By Emma Silvers
By Gary Moskowitz
By Alee Karim
By Ian S. Port
By Ian S. Port
By Derek Opperman
By Emma Silvers
By Alee Karim
Nigerian percussionist Babatunde Olatunji was the first person to turn the Grateful Dead's Mickey Hart onto drums. He has also done some things worthy of note in the course of his 40-year career. In 1959, he released Drums of Passion, an unprecedented album that exposed much of the Western world to African music for the first time and paved the way for future artists like King Sunny Ade and Fela Kuti. He became known as the father of African music in the United States, making appearances in the early '60s at Radio City Music Hall and the New York World's Fair and on The Tonight Show. He also established the Olatunji Center of African Culture in the heart of Harlem, which, to this day, preserves African heritage for urban youth. With his percussion ensemble, Planet Drum, Olatunji has brought together the finest drummers to be found in India, South America, and the Caribbean. His latest recordings, Drums of Passion: The Beat and Drums of Passion: The Invocation, have been released by Rykodisc and produced by Mickey Hart, a full 30 years after the musicians' first meeting. While Olatunji still sings in his native tongue, his music has not lost its universal appeal, proving his belief that rhythm is the soul of life. He appears Wednesday and Thursday, July 9 and 10, at Kimball's East at 9 p.m. Tickets are $20; call (510) 658-2555.
At its inception, the H.O.R.D.E. Festival was the crunchy granola-eaters' answer to Lollapalooza, a gathering for pooka beads instead of piercings. But as more young artists turn from blaring angst to deliberate songwriting and rock-optional instrumentation, H.O.R.D.E. has become a contender. This is its most promising year yet, with requisite songsmith Neil Young and his band Crazy Horse heading up the bill and a whole slew of young innovators picking up the slack. Get there early because Ben Folds Five does with piano what Morphine (also on the bill) does with saxophone -- replacing the rock guitar with a less tired idiom. (There is nothing quite as precious as "Kiss my ass" sung over the tinkling of ivories.) The Squirrel Nut Zippers, Primus, Big Head Todd & the Monsters, Toad the Wet Sprocket, and Leftover Salmon finish off the highly imaginative lineup at the Shoreline Amphitheater in Mountain View on Friday, July 11, at 2 p.m. Tickets are $30; call 967-4040.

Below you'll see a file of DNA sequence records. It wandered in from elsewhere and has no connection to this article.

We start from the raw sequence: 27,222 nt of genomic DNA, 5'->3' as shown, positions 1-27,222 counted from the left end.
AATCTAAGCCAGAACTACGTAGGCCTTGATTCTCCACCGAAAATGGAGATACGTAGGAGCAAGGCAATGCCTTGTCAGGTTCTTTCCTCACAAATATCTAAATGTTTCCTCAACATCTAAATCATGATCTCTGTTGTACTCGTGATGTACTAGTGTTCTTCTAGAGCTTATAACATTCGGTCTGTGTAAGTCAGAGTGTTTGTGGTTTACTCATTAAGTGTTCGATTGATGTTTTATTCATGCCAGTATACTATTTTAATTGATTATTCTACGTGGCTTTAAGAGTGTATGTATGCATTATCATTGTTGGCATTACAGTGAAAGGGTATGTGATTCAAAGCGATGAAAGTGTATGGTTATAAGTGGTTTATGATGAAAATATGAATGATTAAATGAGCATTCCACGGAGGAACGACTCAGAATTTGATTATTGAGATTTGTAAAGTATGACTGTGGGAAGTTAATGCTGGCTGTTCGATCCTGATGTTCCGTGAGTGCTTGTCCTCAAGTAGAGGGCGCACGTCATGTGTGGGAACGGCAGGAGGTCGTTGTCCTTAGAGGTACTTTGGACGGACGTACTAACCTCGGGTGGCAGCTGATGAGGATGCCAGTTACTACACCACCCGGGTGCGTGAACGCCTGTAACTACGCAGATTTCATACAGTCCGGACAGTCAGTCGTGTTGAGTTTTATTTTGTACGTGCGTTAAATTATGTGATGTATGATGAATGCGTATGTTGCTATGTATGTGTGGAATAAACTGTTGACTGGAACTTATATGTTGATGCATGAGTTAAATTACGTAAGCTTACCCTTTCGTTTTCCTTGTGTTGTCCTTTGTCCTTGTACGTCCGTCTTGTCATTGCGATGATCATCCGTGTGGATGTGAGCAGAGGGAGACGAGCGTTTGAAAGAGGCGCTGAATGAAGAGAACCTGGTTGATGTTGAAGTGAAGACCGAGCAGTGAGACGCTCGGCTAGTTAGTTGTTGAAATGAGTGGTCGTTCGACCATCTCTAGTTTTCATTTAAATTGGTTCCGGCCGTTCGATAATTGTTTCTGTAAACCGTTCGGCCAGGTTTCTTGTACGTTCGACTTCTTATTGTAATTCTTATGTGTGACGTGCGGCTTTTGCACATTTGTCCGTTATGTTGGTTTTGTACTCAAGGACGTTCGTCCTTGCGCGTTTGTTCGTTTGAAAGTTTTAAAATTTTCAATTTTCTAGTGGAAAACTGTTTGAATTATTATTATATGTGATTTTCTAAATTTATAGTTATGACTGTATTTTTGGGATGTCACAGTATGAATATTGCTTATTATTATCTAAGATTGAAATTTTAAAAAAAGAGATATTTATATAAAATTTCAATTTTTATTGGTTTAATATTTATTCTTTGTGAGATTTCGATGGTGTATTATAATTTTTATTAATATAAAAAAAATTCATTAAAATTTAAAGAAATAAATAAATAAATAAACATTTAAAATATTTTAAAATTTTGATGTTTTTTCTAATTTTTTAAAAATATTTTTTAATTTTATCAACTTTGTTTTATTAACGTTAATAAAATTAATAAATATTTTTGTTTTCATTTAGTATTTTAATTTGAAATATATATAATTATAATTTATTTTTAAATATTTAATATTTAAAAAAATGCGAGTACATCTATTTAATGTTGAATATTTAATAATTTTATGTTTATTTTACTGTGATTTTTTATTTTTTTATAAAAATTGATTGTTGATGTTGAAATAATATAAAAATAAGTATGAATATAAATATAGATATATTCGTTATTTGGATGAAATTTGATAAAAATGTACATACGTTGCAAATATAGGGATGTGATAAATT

Ozomatli were listed in Harper's Bazaar as one of L.A.'s seven favorite local bands. Others on the list -- Beck, the Wallflowers, No Doubt, and Mazzy Star, strange company for a bunch of kids who find their musical roots in Latin jazz and '70s funk. But after seeing them play down south earlier this year, I have to agree that this crew can generate stadium-size heat. The multicultural 11-piece comprises Latin American, Mexican, Creole, African-American, Japanese, and Irish players who combine DJ samples with Spanish ballads, Brazilian rhythms, dancehall toasts, and hip-hop backbeats. Bring dance shoes and a towel. The headlining act, Toledo, are a jarring spectator affair -- a seedy sort of beat cabaret with acid-jazz overtones that should give you time to dry off before walking back to the car. Toledo and Ozomatli perform at the Great American Music Hall on Friday, July 11, at 9 p.m. Tickets are $10; call 885-0750.
Idiot Flesh are celebrating the release of their first CD in over three years. It seems to me that listening to this group without looking at them is like trying to appreciate a circus performance on audiocassette, but the band sound terribly excited. They've put together an extra-extra-extravagant show to celebrate. Now, anyone who has seen Idiot Flesh knows that a "normal" performance includes fire breathers, butoh dancers, life-size inflatable puppets, great sprays of gelatinous foam, and other such delights, so I can only imagine what kind of spectacle is in store. Antique pulleys were mentioned to me. Pick up a copy of Fancy and prepare to be slimed at the Transmission Theater on Saturday, July 12, at 9 p.m. Ether open. Tickets are $10; call 861-5121.
In a town as distressingly desperate for good radio as this one, it is of vital importance that pirate broadcasters be supported by anyone remotely interested in hearing voices that are not fueled by corporate media. Radio X airs every day at 6 p.m. on 102.5 FM. It is an undocumented, unlicensed broadcast, dedicated to creating an open forum where people may freely exchange ideas regardless of the economy. This includes news that might otherwise go unmentioned, controversial information about politics and education, invitations to radical cultural events, and music from artists without fiscal backing. A benefit for the program includes a live-air performance by DJ IJ and Radio X "pros," as well as appearances by Los Angelitos and Orixa. Exercise your Fifth Amendment rights at Cafe Du Nord on Monday, July 14, at 9 p.m. Tickets are $5; call 861-5016.
-- Silke Tudor